Finally, the next sentence in that paragraph incorrectly stated, “The Kruskal-Wallis test, also used to test for between-group differences....” The statistical test is more accurately described by removing the “also” from the phrase shown.
  • Page 76—In the original print publication, Table 4 incorrectly showed that the pooled observation time for 5+10+15 was statistically significant at P=.05. Because statistical significance was set at P<.05 for this investigation, these data should not have been identified with a footnote symbol as statistically significant.
Readers should also be aware of the following corrections to previous editions of the osteopathic medical education theme issue published by JAOA—The Journal of the American Osteopathic Association: 
  • Griffin AV, Sweet S. Undergraduate osteopathic medical education: addressing the impact of college growth on the applicant pool and student enrollment. J Am Osteopath Assoc. Feb 2006;106(2):51-57.
    The American Association of Colleges of Osteopathic Medicine researches and updates its data regularly, providing corrected numbers on an annual basis in its Annual Statistical Report on Osteopathic Medical Education. Therefore, data from the American Association of Colleges of Osteopathic Medicine Application Service are to be considered incomplete until confirmed by multiple editions of that publication.
    Consequently, several updates were made to Table 1 for subsequent editions of this annual JAOA contribution. The 2004-2005 data corrections noted below are for Table 1 and originally appeared in the same table on page 111 (J Am Osteopath Assoc. Mar 2007;107[3]:109-116):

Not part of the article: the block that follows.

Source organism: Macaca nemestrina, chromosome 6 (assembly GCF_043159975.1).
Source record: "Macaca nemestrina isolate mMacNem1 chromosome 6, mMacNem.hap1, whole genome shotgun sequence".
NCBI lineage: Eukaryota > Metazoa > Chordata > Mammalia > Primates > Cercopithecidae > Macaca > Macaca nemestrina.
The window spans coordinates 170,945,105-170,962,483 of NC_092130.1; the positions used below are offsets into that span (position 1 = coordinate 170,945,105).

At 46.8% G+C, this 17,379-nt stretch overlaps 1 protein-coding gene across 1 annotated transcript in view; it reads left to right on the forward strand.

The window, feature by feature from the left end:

• Previously reported data on the number of applications received by Touro University College of Osteopathic Medicine–California in Vallejo was updated from 2157 to 2156.
    • As a result, the total number of applications received has been corrected from 46,750 to 46,749.
    • The number of students enrolled at Philadelphia (Pa) College of Osteopathic Medicine has been corrected from the 1125 previously reported to 1025. (The total number of students enrolled at the nation's COMs during that academic year remains unchanged at 12,525.)
      The 2001-2003 and 2005 data corrections noted below are for Table 2 and originally appeared in the same table on page 112:
    • 2001
      – The total number of applications was reported as 7259, but has been corrected to 6898.